Challenging this elite educational ideology was John Dewey, a prolific thinker who provided a unique contribution to educational philosophy with his concept of developmental democracy. It was, in large part, a rejection of the moribund, traditional approach but also a contemporary rebuttal to the social efficiency postulation. Dewey’s approach was multifaceted and involved the engagement of the students and teachers in the democratic process where schools served as models, or microcosms, for how the larger democratic society should function. This participatory engagement would foster dialogue, debate, and nurture the democratic culture which is a fundamental necessity in a democratic society. One aspect of Dewey’s argument is his rather lucid support for the transformation of society from one of economic hierarchy to one that involves workplace democracy. As political analyst and linguist Noam Chomsky explains:
[T]he most pressing obstacle was one of the themes of the leading American social political philosopher of the 20th century, John Dewey. He pointed out that, as long as we live under what he called industrial feudalism, rather than industrial democracy (by industrial feudalism he meant the corporate, capitalist structure) then politics will be nothing more than the shadow cast by business over society [emphasis added]. Industrial democracy would mean placing economic decisions and workplaces under democratic control (Chomsky, as quoted by Shah, 2007).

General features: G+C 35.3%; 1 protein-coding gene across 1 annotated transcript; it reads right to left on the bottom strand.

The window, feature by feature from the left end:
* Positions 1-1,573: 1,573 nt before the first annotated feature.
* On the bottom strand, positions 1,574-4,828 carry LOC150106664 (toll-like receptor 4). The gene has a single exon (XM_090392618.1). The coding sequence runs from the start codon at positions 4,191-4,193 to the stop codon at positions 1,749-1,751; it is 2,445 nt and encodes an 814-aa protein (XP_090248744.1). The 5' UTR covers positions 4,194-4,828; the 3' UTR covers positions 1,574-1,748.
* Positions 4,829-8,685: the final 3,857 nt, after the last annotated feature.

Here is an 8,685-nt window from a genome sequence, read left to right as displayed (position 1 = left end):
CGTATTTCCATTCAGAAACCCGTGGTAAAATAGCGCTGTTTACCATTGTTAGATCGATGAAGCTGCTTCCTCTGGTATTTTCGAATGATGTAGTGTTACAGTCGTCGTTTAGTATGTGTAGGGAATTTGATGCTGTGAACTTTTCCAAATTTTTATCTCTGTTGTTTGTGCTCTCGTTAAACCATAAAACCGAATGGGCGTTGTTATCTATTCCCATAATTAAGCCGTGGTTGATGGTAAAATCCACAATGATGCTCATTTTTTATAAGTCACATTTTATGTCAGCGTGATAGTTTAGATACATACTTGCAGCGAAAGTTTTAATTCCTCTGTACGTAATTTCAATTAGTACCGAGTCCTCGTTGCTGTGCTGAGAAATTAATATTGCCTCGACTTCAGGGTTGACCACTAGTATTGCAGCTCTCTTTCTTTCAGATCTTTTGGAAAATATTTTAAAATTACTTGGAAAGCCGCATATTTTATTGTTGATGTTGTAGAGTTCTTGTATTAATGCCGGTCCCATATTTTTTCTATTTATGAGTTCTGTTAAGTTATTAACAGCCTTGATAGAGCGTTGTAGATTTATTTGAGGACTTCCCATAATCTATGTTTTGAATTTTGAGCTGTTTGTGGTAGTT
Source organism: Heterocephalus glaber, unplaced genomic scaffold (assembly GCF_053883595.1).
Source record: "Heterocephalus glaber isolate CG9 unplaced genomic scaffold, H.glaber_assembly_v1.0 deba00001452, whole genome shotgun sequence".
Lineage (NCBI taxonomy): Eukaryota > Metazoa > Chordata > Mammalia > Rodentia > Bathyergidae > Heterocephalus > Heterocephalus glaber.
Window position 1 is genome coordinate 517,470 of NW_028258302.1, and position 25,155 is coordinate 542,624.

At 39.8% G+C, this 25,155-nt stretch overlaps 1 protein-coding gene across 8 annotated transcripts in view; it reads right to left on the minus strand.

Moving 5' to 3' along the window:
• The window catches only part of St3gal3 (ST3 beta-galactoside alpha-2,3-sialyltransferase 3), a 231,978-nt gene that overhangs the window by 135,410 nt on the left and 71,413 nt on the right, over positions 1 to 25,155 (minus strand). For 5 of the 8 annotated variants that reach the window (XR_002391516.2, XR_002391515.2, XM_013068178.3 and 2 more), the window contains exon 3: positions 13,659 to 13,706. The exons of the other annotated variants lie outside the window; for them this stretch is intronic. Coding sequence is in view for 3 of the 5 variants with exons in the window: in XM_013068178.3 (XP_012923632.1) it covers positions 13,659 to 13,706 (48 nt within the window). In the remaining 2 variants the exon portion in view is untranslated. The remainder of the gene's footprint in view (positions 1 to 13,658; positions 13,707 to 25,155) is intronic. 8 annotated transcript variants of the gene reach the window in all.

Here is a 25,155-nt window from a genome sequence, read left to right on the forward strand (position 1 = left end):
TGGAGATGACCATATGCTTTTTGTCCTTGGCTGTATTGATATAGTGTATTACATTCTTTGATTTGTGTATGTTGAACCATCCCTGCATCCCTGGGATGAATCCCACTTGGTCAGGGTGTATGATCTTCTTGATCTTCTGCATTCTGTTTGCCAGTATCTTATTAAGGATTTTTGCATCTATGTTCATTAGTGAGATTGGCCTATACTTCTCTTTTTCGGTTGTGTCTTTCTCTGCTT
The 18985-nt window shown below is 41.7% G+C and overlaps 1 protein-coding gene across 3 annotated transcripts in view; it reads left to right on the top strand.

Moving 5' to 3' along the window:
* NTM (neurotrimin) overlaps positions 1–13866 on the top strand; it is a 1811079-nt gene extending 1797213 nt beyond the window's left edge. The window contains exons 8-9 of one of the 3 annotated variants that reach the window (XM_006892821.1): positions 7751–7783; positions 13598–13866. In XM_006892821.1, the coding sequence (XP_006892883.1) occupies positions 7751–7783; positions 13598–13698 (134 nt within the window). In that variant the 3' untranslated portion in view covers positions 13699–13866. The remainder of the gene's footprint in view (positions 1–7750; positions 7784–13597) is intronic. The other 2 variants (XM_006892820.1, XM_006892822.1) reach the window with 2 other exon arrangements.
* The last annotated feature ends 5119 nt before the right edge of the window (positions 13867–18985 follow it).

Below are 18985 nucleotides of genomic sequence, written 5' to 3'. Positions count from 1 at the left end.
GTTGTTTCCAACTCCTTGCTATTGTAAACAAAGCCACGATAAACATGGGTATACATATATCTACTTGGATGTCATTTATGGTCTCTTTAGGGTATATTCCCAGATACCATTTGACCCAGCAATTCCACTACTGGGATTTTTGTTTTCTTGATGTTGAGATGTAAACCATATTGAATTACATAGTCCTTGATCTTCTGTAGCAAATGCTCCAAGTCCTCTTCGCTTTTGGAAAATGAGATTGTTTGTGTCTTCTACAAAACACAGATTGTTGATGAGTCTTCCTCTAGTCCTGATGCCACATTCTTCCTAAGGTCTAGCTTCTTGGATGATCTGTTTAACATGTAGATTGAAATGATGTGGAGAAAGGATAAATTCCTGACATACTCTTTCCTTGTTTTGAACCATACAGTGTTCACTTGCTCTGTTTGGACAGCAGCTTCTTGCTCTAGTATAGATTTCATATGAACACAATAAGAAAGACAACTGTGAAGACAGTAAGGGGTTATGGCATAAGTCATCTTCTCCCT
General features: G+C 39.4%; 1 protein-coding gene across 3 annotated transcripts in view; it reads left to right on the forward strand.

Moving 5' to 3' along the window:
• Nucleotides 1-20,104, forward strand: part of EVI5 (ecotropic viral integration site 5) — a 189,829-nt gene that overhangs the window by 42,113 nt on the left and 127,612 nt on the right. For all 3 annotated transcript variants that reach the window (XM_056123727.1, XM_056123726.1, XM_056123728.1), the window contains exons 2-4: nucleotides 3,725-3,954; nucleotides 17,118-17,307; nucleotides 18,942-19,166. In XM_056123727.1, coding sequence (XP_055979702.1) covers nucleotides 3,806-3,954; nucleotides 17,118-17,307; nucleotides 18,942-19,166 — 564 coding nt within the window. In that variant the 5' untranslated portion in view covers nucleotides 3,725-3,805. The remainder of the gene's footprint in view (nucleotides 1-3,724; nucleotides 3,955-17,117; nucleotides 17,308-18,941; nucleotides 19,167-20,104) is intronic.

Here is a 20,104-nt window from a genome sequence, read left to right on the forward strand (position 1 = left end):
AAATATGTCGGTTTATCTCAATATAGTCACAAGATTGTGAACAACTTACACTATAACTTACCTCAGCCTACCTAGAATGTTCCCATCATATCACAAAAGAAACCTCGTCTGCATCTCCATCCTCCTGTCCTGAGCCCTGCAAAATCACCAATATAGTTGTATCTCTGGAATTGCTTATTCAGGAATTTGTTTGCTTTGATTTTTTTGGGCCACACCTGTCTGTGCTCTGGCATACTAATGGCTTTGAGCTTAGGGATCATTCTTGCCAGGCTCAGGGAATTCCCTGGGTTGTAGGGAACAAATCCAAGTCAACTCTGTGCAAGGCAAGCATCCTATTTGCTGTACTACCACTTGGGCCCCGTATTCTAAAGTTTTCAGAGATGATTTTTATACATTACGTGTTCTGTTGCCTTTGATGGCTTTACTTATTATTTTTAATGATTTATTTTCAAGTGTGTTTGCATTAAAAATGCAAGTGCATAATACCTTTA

This concept is fundamental to understanding Dewey’s position. Indeed, his entire educational approach was modeled upon the democratic ideal and thus, he hoped this ideal would be carried out into the political and economic realms of society.